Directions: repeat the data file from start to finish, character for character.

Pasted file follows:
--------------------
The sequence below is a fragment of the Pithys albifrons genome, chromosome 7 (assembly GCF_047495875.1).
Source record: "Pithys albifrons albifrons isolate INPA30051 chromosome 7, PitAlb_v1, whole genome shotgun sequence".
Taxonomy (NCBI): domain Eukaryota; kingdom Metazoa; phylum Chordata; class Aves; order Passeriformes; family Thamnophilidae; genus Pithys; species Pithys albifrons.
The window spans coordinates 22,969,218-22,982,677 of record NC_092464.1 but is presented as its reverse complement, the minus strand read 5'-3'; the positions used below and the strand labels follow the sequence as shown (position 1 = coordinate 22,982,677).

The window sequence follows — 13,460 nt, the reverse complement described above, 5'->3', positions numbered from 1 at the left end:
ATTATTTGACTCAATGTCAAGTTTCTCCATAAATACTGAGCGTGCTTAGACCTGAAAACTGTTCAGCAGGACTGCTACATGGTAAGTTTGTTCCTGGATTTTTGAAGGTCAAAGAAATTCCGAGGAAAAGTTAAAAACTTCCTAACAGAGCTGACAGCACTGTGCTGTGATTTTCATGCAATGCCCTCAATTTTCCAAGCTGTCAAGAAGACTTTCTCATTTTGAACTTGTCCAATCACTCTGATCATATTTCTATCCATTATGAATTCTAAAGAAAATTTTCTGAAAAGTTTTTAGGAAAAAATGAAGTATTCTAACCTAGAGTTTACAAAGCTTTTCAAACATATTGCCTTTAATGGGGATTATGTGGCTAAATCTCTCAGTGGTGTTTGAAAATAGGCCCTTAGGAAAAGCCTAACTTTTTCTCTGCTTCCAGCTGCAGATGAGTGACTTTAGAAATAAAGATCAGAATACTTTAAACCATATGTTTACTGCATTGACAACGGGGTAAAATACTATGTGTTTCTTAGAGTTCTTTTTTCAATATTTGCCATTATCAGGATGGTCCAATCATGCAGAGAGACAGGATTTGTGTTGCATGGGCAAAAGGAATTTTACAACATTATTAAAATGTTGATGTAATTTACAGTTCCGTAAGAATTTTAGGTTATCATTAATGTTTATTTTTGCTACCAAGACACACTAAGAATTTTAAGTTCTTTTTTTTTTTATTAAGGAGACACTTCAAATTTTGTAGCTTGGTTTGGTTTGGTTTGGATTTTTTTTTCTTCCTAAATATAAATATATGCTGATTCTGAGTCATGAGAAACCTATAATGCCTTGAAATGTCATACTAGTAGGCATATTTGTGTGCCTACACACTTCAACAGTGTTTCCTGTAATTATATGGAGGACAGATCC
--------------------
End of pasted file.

The sequence below is a fragment of the Pithys albifrons genome, chromosome 7 (assembly GCF_047495875.1).
Source record: "Pithys albifrons albifrons isolate INPA30051 chromosome 7, PitAlb_v1, whole genome shotgun sequence".
Taxonomy (NCBI): domain Eukaryota; kingdom Metazoa; phylum Chordata; class Aves; order Passeriformes; family Thamnophilidae; genus Pithys; species Pithys albifrons.
The window spans coordinates 22,969,218-22,982,677 of record NC_092464.1 but is presented as its reverse complement, the minus strand read 5'-3'; the positions used below and the strand labels follow the sequence as shown (position 1 = coordinate 22,982,677).

The window sequence follows — 13,460 nt, the reverse complement described above, 5'->3', positions numbered from 1 at the left end:
ATTATTTGACTCAATGTCAAGTTTCTCCATAAATACTGAGCGTGCTTAGACCTGAAAACTGTTCAGCAGGACTGCTACATGGTAAGTTTGTTCCTGGATTTTTGAAGGTCAAAGAAATTCCGAGGAAAAGTTAAAAACTTCCTAACAGAGCTGACAGCACTGTGCTGTGATTTTCATGCAATGCCCTCAATTTTCCAAGCTGTCAAGAAGACTTTCTCATTTTGAACTTGTCCAATCACTCTGATCATATTTCTATCCATTATGAATTCTAAAGAAAATTTTCTGAAAAGTTTTTAGGAAAAAATGAAGTATTCTAACCTAGAGTTTACAAAGCTTTTCAAACATATTGCCTTTAATGGGGATTATGTGGCTAAATCTCTCAGTGGTGTTTGAAAATAGGCCCTTAGGAAAAGCCTAACTTTTTCTCTGCTTCCAGCTGCAGATGAGTGACTTTAGAAATAAAGATCAGAATACTTTAAACCATATGTTTACTGCATTGACAACGGGGTAAAATACTATGTGTTTCTTAGAGTTCTTTTTTCAATATTTGCCATTATCAGGATGGTCCAATCATGCAGAGAGACAGGATTTGTGTTGCATGGGCAAAAGGAATTTTACAACATTATTAAAATGTTGATGTAATTTACAGTTCCGTAAGAATTTTAGGTTATCATTAATGTTTATTTTTGCTACCAAGACACACTAAGAATTTTAAGTTCTTTTTTTTTTTATTAAGGAGACACTTCAAATTTTGTAGCTTGGTTTGGTTTGGTTTGGATTTTTTTTTCTTCCTAAATATAAATATATGCTGATTCTGAGTCATGAGAAACCTATAATGCCTTGAAATGTCATACTAGTAGGCATATTTGTGTGCCTACACACTTCAACAGTGTTTCCTGTAATTATATGGAGGACAGATCC